© THE GUARDIAN/Heather Taweel
Greg Willson, left, Provincial Environment, Debbie Johntson, Provincial Environment, Joe LeClair, standing, Canadian Coast Guard Atlantic Region, Jean Francois Aublet, Environment Canada, and Arja Page, Parks Canada, attend a training excerise.
It’s an environmental horror story in the making.
A gravel carrier inbound to Charlottetown has struck the old Irving unloading dock in the Charlottetown Harbour, releasing 200 tonnes of IFO 180 marine fuel oil into the water.
It’s just 350 metres south of the Hillsborough Bridge and passengers crossing the bridge can clearly see a slick on the water.
Although the ship is stable at anchor, the potential exists for even further fuel loss and the environmental damage that comes with that scenario.
The oil which has already leaked out must be contained and any further loss of oil must be prevented.
What do you do first?
What do you next?
Who do you involve?
Who’s in charge?
Those are the kinds of questions being addressed in Charlottetown today as more than a dozen federal, provincial and municipal departments and agencies and a number of private companiestake part in the annual regional oil spill response exercise.
Joe LeClair, superintendent of environmental response for the Canadian Coast Guard for the Atlantic region, said Wednesday the purpose of this exercise is to assemble the people needed to respond to a marine oil spill and to practise the skills needed to contain any such spill.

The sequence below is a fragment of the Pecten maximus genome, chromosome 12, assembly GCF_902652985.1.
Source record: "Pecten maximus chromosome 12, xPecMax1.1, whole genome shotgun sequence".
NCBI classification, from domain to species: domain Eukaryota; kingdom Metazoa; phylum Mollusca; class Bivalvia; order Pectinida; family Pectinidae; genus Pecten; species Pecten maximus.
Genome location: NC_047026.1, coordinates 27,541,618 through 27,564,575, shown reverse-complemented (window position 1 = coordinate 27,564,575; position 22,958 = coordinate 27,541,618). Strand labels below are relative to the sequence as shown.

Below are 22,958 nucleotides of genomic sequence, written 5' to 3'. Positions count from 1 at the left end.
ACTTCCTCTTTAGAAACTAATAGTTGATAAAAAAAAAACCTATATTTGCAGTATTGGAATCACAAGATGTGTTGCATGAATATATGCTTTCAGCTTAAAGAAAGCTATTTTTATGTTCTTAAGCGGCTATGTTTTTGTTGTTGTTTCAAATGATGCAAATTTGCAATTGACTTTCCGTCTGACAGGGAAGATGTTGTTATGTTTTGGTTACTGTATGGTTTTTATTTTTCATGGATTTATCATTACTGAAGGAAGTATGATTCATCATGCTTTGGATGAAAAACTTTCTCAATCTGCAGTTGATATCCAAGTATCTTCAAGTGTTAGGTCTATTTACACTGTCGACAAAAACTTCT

On Wednesday, personnel involved in the exercise came together in a command post on the sixth floor of the National Bank Tower for the management component of the exercise.
Surrounded by navigational charts, ship schematics and story boards on which information pertaining to the imaginary oil spill was continually updated, the various players tried to address every potential scenario that might arise, starting with the initial notification of the spill.
They looked at everything from establishing the chain of command and defining the various areas of responsibility to developing a trajectory analysis to determine where the oil would go and ultimately developing a plan to deal with it.
Today, they take everything outside.
LeClair said they will be doing field deployments in the Rocky Point/Fort Amherst area.
Two operational strategies will be carried out simultaneously today.
The first strategy will see people utilize shoreline cleanup assessment technology.
While that is taking place, other people will be engaged in implementing the second strategy, which involves beach flushing.
That will include using a containment boom to allow for the deployment of a skimmer to simulate collection and recovery of flushed contaminants.
LeClair said the incident they’ve simulated for Charlottetown is one they believe has an air of reality.
“We try to deal with something real, something that you might really have to deal with in the Charlottetown Harbour. So the simulated vessel, for example, is one of the large vessels that routinely carries gravel in and out of Charlottetown. It has an incident in the harbour and spills a simulated 200 tonnes of oil into the harbour. It’s fairly realistic.”
LeClair said exercises like these are mounted annually, rotating around the region and have proven to be beneficial in terms of preparing people to deal with the real thing, should it ever happen.